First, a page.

They do excellent analysis on emissions, finance, verification, and other international and domestic climate issues. They have strong relationships with governments and international institutions, and their analysis and recommendations are taken seriously by policy makers. They have helped lead the development of climate action plans in a number of states, providing both consensus-building facilitation and technical analysis of emissions reduction options. Nonprofit Senior Staff
WRI released helpful analysis of climate bills when legislation was active. They compared the levels of reductions achieved by the different bills. WRI also helped convene groups of states interested in taking action on climate. Nonprofit Senior Staff
Their impact comes from the way information on their website is used and from presentations by WRI experts. Other
The World Resources Institute's efforts to document global trends in resource exploitation, especially human and environmental conditions and actual or predicted consequences of resource exploitation, has been central to global understanding of emerging issues, especially climate change. Their work is evidence-based, credible, and accessible, with publication in multiple languages and modes (e.g. books, magazine, and web). Researcher and Faculty
Engaging Various Stakeholders
They have breadth of experience across the organization. Among other things, this includes work to develop methods for estimating emissions inventories, facilitating solutions with nations and states, and their international work and messaging about climate change. Other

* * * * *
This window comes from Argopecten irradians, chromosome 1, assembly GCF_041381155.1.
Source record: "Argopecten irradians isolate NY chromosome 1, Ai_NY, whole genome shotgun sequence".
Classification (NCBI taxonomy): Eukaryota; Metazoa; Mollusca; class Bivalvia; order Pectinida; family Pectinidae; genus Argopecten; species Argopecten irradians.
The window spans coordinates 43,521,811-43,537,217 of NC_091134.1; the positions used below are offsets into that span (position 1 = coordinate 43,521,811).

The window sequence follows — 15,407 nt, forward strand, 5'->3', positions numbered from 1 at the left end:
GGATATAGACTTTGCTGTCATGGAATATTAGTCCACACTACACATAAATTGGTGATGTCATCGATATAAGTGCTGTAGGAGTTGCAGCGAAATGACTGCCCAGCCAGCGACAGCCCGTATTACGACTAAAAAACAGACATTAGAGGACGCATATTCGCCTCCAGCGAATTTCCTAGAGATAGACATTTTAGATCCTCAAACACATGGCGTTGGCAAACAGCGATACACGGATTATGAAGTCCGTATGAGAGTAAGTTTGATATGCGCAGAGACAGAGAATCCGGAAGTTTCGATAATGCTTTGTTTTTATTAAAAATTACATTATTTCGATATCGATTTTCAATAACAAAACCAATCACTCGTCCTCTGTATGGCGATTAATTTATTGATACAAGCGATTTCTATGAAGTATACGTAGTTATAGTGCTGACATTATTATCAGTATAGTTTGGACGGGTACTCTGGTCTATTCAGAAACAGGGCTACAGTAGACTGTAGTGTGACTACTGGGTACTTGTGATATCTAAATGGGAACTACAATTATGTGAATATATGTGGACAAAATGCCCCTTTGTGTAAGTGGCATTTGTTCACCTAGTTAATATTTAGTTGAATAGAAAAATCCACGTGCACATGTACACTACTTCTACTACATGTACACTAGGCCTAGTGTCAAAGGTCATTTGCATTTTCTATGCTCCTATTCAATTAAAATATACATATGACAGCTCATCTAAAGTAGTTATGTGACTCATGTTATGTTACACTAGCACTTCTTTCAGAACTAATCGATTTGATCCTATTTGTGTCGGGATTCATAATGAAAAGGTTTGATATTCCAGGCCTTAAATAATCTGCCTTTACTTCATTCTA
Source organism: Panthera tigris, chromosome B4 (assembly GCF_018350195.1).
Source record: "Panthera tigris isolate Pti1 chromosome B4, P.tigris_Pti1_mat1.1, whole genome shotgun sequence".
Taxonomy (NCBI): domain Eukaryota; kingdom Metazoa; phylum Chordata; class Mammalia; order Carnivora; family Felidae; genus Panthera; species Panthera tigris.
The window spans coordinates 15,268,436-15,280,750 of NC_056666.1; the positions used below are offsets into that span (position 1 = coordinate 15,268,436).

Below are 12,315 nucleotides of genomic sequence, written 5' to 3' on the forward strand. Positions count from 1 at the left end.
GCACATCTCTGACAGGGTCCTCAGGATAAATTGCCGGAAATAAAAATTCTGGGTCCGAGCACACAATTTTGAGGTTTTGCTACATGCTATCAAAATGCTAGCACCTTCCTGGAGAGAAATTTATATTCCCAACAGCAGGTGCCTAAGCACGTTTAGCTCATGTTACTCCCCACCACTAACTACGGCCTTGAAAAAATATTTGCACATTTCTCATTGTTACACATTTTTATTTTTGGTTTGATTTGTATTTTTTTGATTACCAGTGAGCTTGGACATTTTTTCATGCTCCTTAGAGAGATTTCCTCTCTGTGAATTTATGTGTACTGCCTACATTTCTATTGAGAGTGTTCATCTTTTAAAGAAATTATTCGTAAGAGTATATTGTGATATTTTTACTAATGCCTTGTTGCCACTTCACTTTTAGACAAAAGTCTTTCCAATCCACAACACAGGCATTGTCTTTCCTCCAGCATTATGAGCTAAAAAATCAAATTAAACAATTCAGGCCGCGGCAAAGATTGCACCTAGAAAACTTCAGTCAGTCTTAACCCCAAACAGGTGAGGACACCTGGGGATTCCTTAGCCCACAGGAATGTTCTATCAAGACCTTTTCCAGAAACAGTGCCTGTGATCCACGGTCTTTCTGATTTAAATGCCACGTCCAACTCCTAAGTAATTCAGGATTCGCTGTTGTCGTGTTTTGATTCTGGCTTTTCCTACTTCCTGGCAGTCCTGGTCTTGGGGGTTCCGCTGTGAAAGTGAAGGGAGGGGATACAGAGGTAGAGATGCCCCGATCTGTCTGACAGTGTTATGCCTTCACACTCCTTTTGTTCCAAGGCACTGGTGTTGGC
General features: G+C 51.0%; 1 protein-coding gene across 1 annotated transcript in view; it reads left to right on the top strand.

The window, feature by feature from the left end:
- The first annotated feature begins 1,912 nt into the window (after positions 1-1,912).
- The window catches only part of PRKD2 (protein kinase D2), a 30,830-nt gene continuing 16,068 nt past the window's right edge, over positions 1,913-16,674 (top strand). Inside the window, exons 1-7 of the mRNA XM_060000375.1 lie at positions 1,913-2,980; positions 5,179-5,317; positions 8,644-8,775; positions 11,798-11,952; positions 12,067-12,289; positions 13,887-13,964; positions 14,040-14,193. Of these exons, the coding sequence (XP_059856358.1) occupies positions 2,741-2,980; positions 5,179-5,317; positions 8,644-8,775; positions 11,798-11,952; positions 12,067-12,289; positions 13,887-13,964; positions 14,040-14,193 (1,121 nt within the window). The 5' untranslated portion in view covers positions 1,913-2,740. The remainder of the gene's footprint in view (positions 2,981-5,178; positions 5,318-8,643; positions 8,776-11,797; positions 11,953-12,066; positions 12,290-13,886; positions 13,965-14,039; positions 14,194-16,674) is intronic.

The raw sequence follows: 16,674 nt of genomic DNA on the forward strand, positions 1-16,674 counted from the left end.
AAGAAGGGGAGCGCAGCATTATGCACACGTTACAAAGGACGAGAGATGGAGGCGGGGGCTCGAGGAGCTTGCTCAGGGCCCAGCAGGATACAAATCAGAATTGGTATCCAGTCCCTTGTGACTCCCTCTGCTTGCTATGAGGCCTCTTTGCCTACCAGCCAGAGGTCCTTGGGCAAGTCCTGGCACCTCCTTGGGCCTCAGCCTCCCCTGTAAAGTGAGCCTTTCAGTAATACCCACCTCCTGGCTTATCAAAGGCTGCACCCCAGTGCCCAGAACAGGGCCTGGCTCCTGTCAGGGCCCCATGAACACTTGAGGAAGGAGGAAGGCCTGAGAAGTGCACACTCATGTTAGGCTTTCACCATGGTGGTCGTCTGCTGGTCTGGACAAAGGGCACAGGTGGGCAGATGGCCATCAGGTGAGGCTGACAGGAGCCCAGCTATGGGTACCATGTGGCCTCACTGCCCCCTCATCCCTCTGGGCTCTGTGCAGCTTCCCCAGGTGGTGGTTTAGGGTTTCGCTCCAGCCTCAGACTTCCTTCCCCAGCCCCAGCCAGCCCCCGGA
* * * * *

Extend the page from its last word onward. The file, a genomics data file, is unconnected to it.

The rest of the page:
WRI was fundamental in pulling together the United States Climate Action Partnership (USCAP) coalition three years ago to advocate for climate legislation. While they were not successful in that particular effort, they remain influential with both industry and government. Other
WRI's impact is their programs to engage the private industry in measuring and decreasing greenhouse gas emissions. Nonprofit Senior Staff
Policy Influence
I have seen WRI work through several initiatives in the U.S., including the Climate Registry efforts. Nonprofit Senior Staff
WRI has an impact on policy. Nonprofit Senior Staff
WRI staff has played key roles in official negotiating processes. In particular, their work on climate finance has been vital to bring new ideas, develop coalitions, and offer viable options. Foundation Professional
They are a key player in international and national climate change negotiations. Many of their former staff people are in key positions in the Obama administration and in the private sector. Nonprofit Senior Staff

Organizational Strengths

The World Resources Institute (WRI) has built a solid reputation in the climate change community. Their work is grounded in great research, and experts consistently point to the quality scientific analysis that goes into WRI’s work. The organization has a highly knowledgeable staff in all areas of their work. The organization is known to engage many stakeholders, and to hold their concerns in mind while advocating for change. WRI has great strategists who develop highly effective tactics for global organizations and campaigns. Not only that, but the organization is equally thoughtful about their internal structure.

Knowledgeable Staff
Their staff is very knowledgeable and often produce useful documents and reports. They are well funded. Nonprofit Senior Staff